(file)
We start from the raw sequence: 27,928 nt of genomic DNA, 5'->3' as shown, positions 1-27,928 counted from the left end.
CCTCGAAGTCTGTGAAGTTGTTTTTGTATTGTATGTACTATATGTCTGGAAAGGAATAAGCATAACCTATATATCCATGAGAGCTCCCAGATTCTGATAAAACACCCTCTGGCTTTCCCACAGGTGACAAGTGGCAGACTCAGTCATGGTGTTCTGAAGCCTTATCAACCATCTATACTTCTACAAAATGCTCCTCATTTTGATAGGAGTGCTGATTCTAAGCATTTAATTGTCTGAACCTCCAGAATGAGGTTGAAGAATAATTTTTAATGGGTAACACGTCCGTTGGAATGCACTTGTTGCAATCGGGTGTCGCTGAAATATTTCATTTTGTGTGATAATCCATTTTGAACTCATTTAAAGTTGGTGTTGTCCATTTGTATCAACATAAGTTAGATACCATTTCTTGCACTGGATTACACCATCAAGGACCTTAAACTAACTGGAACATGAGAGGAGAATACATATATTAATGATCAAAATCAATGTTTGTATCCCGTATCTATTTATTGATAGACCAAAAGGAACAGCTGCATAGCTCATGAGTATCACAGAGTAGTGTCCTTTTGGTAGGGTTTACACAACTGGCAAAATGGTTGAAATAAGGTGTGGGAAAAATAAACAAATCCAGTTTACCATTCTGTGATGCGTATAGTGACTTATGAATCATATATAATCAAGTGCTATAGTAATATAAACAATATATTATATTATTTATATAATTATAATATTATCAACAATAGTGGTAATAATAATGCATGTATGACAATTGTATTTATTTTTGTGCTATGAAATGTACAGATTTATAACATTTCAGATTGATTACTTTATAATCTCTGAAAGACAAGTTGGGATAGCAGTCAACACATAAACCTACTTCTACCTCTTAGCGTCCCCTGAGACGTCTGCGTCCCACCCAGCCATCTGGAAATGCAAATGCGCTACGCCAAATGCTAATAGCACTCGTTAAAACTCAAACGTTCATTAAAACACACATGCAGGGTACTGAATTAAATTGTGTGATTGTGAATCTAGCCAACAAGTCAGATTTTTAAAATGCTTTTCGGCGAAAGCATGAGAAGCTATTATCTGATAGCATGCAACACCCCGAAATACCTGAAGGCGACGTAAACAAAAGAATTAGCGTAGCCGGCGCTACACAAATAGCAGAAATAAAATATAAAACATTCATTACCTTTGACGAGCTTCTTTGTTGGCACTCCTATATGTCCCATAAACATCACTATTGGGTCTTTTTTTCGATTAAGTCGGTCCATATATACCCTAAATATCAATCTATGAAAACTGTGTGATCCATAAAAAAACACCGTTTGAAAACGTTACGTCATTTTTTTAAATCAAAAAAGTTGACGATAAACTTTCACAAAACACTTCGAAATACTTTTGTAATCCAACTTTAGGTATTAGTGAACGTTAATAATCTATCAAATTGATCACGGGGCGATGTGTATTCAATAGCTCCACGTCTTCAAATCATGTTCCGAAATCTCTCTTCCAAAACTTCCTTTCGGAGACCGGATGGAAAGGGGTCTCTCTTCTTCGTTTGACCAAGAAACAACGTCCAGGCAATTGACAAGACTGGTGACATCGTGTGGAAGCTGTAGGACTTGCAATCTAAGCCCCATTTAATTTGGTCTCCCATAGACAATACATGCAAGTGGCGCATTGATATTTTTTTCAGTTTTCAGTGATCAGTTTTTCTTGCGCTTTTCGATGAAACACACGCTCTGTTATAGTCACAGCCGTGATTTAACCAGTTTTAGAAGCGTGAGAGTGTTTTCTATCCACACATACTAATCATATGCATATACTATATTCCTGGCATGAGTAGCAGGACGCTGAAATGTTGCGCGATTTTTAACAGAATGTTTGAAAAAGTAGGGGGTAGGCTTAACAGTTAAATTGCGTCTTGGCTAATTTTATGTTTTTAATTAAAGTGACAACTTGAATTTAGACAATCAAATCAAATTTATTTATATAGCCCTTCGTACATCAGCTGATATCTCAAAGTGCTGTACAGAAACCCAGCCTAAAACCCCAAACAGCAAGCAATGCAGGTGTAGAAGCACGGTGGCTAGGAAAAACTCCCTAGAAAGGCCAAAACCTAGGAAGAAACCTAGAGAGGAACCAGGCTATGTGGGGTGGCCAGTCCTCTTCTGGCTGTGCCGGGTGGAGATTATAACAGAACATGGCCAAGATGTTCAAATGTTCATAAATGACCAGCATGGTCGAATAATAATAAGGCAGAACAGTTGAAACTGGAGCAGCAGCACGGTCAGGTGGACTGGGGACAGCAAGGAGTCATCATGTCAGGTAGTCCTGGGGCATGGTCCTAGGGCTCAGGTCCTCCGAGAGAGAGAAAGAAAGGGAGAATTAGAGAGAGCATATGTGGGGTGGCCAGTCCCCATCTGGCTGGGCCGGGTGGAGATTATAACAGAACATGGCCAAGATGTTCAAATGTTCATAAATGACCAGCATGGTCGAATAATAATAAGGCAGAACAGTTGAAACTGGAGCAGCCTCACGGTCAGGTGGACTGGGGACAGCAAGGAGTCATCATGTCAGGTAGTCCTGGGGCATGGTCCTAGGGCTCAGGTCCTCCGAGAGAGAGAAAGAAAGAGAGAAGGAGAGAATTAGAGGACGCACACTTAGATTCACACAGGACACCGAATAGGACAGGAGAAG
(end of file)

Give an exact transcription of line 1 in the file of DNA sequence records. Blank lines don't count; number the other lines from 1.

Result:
We start from the raw sequence: 27,928 nt of genomic DNA, 5'->3' as shown, positions 1-27,928 counted from the left end.